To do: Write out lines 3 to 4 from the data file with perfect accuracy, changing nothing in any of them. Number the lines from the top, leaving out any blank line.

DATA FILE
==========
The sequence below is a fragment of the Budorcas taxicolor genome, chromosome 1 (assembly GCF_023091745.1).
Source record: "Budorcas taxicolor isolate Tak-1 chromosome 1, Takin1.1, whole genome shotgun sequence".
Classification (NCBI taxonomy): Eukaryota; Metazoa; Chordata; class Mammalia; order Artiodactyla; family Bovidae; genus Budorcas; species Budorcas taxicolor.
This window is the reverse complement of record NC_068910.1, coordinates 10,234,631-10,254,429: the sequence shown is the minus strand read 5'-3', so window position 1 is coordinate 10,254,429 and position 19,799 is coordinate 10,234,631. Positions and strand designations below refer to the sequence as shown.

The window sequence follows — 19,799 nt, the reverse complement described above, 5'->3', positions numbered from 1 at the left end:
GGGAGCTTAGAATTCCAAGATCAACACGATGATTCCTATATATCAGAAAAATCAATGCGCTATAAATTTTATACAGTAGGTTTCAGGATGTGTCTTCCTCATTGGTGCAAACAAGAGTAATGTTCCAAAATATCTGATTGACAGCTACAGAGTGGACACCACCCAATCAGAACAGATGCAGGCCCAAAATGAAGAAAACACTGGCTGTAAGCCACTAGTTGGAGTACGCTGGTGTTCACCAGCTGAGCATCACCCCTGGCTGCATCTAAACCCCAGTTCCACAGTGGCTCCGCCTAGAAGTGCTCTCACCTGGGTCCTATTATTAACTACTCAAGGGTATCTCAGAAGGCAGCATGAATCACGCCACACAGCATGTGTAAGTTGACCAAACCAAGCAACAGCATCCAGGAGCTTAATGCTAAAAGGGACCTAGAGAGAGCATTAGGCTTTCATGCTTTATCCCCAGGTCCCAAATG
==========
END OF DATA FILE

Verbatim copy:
Classification (NCBI taxonomy): Eukaryota; Metazoa; Chordata; class Mammalia; order Artiodactyla; family Bovidae; genus Budorcas; species Budorcas taxicolor.
This window is the reverse complement of record NC_068910.1, coordinates 10,234,631-10,254,429: the sequence shown is the minus strand read 5'-3', so window position 1 is coordinate 10,254,429 and position 19,799 is coordinate 10,234,631. Positions and strand designations below refer to the sequence as shown.